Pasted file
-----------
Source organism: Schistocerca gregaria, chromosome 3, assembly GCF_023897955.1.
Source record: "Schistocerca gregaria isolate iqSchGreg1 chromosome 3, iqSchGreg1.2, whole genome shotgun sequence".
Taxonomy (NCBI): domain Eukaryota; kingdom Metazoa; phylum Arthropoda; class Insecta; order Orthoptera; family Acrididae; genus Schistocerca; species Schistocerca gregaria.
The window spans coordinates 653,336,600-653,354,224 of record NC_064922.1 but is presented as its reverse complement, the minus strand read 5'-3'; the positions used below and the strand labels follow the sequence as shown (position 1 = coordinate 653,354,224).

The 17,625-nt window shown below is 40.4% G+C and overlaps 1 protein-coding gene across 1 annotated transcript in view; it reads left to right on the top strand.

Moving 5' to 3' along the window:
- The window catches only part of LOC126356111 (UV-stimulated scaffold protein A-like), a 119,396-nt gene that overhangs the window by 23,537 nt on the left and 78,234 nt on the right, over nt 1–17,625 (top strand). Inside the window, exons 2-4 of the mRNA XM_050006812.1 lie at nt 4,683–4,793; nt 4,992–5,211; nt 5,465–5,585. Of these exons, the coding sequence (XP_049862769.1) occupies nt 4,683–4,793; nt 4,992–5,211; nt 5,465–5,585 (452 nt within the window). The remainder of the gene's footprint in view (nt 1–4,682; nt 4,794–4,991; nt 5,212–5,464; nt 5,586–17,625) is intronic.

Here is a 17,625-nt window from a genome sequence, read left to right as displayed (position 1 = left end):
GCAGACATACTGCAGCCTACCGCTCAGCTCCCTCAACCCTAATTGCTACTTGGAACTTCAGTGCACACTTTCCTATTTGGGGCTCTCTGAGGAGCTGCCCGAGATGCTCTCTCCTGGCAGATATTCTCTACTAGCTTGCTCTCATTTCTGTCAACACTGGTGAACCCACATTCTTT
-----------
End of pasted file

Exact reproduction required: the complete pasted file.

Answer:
Source organism: Schistocerca gregaria, chromosome 3, assembly GCF_023897955.1.
Source record: "Schistocerca gregaria isolate iqSchGreg1 chromosome 3, iqSchGreg1.2, whole genome shotgun sequence".
Taxonomy (NCBI): domain Eukaryota; kingdom Metazoa; phylum Arthropoda; class Insecta; order Orthoptera; family Acrididae; genus Schistocerca; species Schistocerca gregaria.
The window spans coordinates 653,336,600-653,354,224 of record NC_064922.1 but is presented as its reverse complement, the minus strand read 5'-3'; the positions used below and the strand labels follow the sequence as shown (position 1 = coordinate 653,354,224).

The 17,625-nt window shown below is 40.4% G+C and overlaps 1 protein-coding gene across 1 annotated transcript in view; it reads left to right on the top strand.

Moving 5' to 3' along the window:
- The window catches only part of LOC126356111 (UV-stimulated scaffold protein A-like), a 119,396-nt gene that overhangs the window by 23,537 nt on the left and 78,234 nt on the right, over nt 1–17,625 (top strand). Inside the window, exons 2-4 of the mRNA XM_050006812.1 lie at nt 4,683–4,793; nt 4,992–5,211; nt 5,465–5,585. Of these exons, the coding sequence (XP_049862769.1) occupies nt 4,683–4,793; nt 4,992–5,211; nt 5,465–5,585 (452 nt within the window). The remainder of the gene's footprint in view (nt 1–4,682; nt 4,794–4,991; nt 5,212–5,464; nt 5,586–17,625) is intronic.

Here is a 17,625-nt window from a genome sequence, read left to right as displayed (position 1 = left end):
GCAGACATACTGCAGCCTACCGCTCAGCTCCCTCAACCCTAATTGCTACTTGGAACTTCAGTGCACACTTTCCTATTTGGGGCTCTCTGAGGAGCTGCCCGAGATGCTCTCTCCTGGCAGATATTCTCTACTAGCTTGCTCTCATTTCTGTCAACACTGGTGAACCCACATTCTTT